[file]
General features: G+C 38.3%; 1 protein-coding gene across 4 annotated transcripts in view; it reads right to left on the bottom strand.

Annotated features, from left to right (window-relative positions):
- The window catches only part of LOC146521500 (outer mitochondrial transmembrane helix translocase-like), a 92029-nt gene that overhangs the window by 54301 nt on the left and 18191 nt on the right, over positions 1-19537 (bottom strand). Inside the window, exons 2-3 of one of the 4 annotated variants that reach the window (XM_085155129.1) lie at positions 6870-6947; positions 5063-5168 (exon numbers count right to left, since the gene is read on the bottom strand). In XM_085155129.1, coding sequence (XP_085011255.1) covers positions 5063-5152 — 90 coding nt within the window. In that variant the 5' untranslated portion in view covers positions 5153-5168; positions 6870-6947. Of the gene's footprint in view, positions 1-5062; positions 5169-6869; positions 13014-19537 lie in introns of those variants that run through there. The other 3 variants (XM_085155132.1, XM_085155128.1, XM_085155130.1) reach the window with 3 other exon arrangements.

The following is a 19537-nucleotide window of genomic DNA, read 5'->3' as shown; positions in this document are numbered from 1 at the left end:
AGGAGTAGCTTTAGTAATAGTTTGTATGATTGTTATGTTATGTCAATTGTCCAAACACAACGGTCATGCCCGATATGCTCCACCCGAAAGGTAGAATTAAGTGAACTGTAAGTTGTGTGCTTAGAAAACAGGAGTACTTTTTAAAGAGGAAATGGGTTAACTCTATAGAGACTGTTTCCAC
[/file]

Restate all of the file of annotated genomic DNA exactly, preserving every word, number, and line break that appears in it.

General features: G+C 38.3%; 1 protein-coding gene across 4 annotated transcripts in view; it reads right to left on the bottom strand.

Annotated features, from left to right (window-relative positions):
- The window catches only part of LOC146521500 (outer mitochondrial transmembrane helix translocase-like), a 92029-nt gene that overhangs the window by 54301 nt on the left and 18191 nt on the right, over positions 1-19537 (bottom strand). Inside the window, exons 2-3 of one of the 4 annotated variants that reach the window (XM_085155129.1) lie at positions 6870-6947; positions 5063-5168 (exon numbers count right to left, since the gene is read on the bottom strand). In XM_085155129.1, coding sequence (XP_085011255.1) covers positions 5063-5152 — 90 coding nt within the window. In that variant the 5' untranslated portion in view covers positions 5153-5168; positions 6870-6947. Of the gene's footprint in view, positions 1-5062; positions 5169-6869; positions 13014-19537 lie in introns of those variants that run through there. The other 3 variants (XM_085155132.1, XM_085155128.1, XM_085155130.1) reach the window with 3 other exon arrangements.

The following is a 19537-nucleotide window of genomic DNA, read 5'->3' as shown; positions in this document are numbered from 1 at the left end:
AGGAGTAGCTTTAGTAATAGTTTGTATGATTGTTATGTTATGTCAATTGTCCAAACACAACGGTCATGCCCGATATGCTCCACCCGAAAGGTAGAATTAAGTGAACTGTAAGTTGTGTGCTTAGAAAACAGGAGTACTTTTTAAAGAGGAAATGGGTTAACTCTATAGAGACTGTTTCCAC